Sugar Tongs  (3 1/2" to 4 1/2")
Small U-shaped tongs.  Originally used for pinching lumps of sugar from
sugar fancy, shell or claw motifs being common.
Spinach Fork  (8 1/2" to 10")
Spaghetti Server
Modern hollow handled server with stainless steel bowl with large
raised notches in the bowl for serving spaghetti and other long pastas.
Also called a pasta server.
Stick Infuser  See Tea Infuser.
Steel / Sharpening Steel  (12" to 14")
A silver handled implement with steel shaft used for sharpening the
carving knife.  These pieces can be found in different sizes in the same
pattern as carving sets were made in different sizes depending on their use.
Steak Carving Set
A medium sized carving set, used to cut foods of average thickness
(such as Chateaubriand).
Squab Holder  (4" to 5")
Interesting implement designed to hold the legs of squab and other
small game birds.  The leg ends are inserted into the holder and
tightened with a turn screw.  The bird is then held in place while the
meat is removed.  Larger versions are called bone holders and for
large game birds or legs of meat.
Sugar Shovel  (5" to 6")
A sugar spoon with a small flat shovel shaped bowl.
Sugar Nips
Historically these were always called tea tongs, but today they are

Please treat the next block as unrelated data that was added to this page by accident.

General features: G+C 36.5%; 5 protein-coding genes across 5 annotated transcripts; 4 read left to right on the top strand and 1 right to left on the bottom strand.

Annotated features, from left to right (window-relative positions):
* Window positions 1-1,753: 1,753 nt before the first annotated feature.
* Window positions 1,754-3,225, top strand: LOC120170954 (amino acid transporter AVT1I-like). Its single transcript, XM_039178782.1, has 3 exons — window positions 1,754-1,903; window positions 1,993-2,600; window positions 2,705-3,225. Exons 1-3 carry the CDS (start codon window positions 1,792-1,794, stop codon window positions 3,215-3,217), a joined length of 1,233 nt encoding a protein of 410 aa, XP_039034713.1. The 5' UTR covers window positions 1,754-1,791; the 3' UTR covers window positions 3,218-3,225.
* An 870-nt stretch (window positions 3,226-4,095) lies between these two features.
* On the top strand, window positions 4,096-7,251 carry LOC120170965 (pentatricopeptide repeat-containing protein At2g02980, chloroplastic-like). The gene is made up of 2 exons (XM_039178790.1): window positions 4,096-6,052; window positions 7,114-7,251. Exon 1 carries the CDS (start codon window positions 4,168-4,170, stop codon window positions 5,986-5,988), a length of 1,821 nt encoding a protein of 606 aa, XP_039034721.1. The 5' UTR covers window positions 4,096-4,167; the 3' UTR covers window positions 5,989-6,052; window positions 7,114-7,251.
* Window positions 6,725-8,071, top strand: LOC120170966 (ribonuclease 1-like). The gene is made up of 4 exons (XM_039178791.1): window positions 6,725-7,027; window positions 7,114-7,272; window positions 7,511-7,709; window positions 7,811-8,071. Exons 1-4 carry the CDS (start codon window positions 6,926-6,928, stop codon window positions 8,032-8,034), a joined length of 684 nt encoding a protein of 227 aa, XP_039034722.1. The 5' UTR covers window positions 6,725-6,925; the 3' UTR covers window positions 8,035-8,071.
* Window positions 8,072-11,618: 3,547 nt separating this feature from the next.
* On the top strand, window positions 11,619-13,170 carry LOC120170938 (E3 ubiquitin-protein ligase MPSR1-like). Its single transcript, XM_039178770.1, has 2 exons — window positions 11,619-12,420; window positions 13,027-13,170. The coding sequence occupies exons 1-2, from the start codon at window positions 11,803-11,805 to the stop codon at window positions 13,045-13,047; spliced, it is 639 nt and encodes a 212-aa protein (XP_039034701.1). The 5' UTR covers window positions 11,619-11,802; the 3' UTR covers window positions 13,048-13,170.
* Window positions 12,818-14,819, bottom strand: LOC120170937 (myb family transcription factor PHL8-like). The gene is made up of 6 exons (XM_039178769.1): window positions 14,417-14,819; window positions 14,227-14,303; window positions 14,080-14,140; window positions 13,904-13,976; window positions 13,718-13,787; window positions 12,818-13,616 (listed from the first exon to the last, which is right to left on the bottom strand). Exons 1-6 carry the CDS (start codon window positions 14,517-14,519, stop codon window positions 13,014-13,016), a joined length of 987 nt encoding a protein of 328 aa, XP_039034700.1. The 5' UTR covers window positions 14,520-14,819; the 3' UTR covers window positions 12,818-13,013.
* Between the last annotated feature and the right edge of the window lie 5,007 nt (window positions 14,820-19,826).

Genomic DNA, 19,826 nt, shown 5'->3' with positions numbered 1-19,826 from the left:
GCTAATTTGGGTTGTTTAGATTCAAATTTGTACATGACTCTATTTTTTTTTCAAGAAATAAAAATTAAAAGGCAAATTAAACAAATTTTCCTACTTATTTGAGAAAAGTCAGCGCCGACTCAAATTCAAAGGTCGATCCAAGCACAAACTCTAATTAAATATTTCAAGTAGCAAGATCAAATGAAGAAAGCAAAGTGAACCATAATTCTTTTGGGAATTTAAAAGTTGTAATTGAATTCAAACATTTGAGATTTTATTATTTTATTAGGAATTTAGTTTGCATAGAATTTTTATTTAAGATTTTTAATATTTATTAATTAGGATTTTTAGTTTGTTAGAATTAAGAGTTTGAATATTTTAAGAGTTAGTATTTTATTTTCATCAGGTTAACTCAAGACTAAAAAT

usually referred to as sugar nips.  In the days before granulated sugar,
sugar was made into cone or loaf shapes.  These scissor shaped
implements were used for nipping bits of sugar off of the large cone
so they could then be put into one's tea or into the sugar bowl.
Sugar Ladle / Sugar Shaker  (5" to 6")
A sugar sifter in the form of a small ladle for sifting powdered sugar onto
desserts.
Sugar Sifter
A sugar spoon with a pierced bowl for sifting crystalline sugar onto the
food so lumps of sugar remain in the spoon and the sifted sugar falls
through.  Manufacturers often made these in two sizes in one pattern.  
The larger size would be used for tea service, the smaller for a demitasse
service.
Sugar Shell  (5 12" to 6 1/2")
Often called a sugar shell because the bowl is frequently shell shaped.  
Sugar spoons are similar in size to teaspoons, but have a fancier,
sometimes deeper bowl.  Some manufacturers offered these spoons
with both shell and non-shell shaped bowls, while others made them in two different sizes.  For serving granulated
sugar from the sugar bowl.  Today, however, they are a wonderful way to dress up the dining table by using these
fancy spoons in various ways, such as for condiments, Parmesan cheese, dessert toppings, etc.
Sugar Scoop (4 1/2" to 5 1/2")
A sugar spoon with a scoop shaped serving end for use with large open
sugar bowls or a sugar scuttle.
Sugar Crusher  (5" to 6")
This implement consists of a flat disk and handle, usually with a ring
on the end, and was used to break up lumps of sugar into smaller bits.  
A similar, but longer implement is a
bar muddler.
Spaghetti Tongs  (9" to 10")
Tongs with interlocking large tines for lifting and serving spaghetti.  
Sugar Water Spoon  See toddy spoon.
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Stilton Cheese Scoop  See Cheese Scoop.
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StuffingSpoon  See Dressing Spoon.